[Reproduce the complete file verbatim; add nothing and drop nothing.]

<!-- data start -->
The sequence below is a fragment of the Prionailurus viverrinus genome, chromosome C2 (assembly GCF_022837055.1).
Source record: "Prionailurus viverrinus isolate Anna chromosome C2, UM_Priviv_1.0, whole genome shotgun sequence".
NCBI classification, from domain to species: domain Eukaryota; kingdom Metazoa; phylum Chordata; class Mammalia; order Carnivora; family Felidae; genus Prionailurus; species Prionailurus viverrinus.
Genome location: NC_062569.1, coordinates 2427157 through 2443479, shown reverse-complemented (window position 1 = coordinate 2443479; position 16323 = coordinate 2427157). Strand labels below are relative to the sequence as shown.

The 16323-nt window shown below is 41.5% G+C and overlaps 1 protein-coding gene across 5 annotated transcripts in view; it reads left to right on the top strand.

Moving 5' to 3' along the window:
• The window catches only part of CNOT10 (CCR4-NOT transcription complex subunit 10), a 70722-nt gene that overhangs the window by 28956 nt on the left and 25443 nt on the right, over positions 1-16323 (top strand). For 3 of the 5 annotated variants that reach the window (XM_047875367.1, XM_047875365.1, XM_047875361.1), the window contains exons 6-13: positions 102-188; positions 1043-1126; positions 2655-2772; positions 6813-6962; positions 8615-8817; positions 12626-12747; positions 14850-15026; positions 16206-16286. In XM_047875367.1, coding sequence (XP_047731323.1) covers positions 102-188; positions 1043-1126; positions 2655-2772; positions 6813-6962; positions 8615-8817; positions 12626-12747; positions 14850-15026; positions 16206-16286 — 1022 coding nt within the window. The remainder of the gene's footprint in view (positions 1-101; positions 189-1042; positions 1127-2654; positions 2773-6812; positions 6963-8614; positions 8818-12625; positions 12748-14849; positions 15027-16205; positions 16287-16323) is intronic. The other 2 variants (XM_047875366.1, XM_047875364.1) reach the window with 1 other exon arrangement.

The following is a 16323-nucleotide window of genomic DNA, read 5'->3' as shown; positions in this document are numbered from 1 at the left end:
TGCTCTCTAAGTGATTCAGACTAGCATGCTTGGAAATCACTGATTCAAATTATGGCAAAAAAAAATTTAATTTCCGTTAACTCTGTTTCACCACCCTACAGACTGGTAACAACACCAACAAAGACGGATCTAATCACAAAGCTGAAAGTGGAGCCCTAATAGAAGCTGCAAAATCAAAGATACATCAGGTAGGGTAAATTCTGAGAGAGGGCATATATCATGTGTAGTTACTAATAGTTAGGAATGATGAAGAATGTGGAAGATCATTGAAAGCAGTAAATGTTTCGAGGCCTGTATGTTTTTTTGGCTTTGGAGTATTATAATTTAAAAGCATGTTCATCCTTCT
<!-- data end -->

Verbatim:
The sequence below is a fragment of the Prionailurus viverrinus genome, chromosome C2 (assembly GCF_022837055.1).
Source record: "Prionailurus viverrinus isolate Anna chromosome C2, UM_Priviv_1.0, whole genome shotgun sequence".
NCBI classification, from domain to species: domain Eukaryota; kingdom Metazoa; phylum Chordata; class Mammalia; order Carnivora; family Felidae; genus Prionailurus; species Prionailurus viverrinus.
Genome location: NC_062569.1, coordinates 2427157 through 2443479, shown reverse-complemented (window position 1 = coordinate 2443479; position 16323 = coordinate 2427157). Strand labels below are relative to the sequence as shown.

The 16323-nt window shown below is 41.5% G+C and overlaps 1 protein-coding gene across 5 annotated transcripts in view; it reads left to right on the top strand.

Moving 5' to 3' along the window:
• The window catches only part of CNOT10 (CCR4-NOT transcription complex subunit 10), a 70722-nt gene that overhangs the window by 28956 nt on the left and 25443 nt on the right, over positions 1-16323 (top strand). For 3 of the 5 annotated variants that reach the window (XM_047875367.1, XM_047875365.1, XM_047875361.1), the window contains exons 6-13: positions 102-188; positions 1043-1126; positions 2655-2772; positions 6813-6962; positions 8615-8817; positions 12626-12747; positions 14850-15026; positions 16206-16286. In XM_047875367.1, coding sequence (XP_047731323.1) covers positions 102-188; positions 1043-1126; positions 2655-2772; positions 6813-6962; positions 8615-8817; positions 12626-12747; positions 14850-15026; positions 16206-16286 — 1022 coding nt within the window. The remainder of the gene's footprint in view (positions 1-101; positions 189-1042; positions 1127-2654; positions 2773-6812; positions 6963-8614; positions 8818-12625; positions 12748-14849; positions 15027-16205; positions 16287-16323) is intronic. The other 2 variants (XM_047875366.1, XM_047875364.1) reach the window with 1 other exon arrangement.

The following is a 16323-nucleotide window of genomic DNA, read 5'->3' as shown; positions in this document are numbered from 1 at the left end:
TGCTCTCTAAGTGATTCAGACTAGCATGCTTGGAAATCACTGATTCAAATTATGGCAAAAAAAAATTTAATTTCCGTTAACTCTGTTTCACCACCCTACAGACTGGTAACAACACCAACAAAGACGGATCTAATCACAAAGCTGAAAGTGGAGCCCTAATAGAAGCTGCAAAATCAAAGATACATCAGGTAGGGTAAATTCTGAGAGAGGGCATATATCATGTGTAGTTACTAATAGTTAGGAATGATGAAGAATGTGGAAGATCATTGAAAGCAGTAAATGTTTCGAGGCCTGTATGTTTTTTTGGCTTTGGAGTATTATAATTTAAAAGCATGTTCATCCTTCT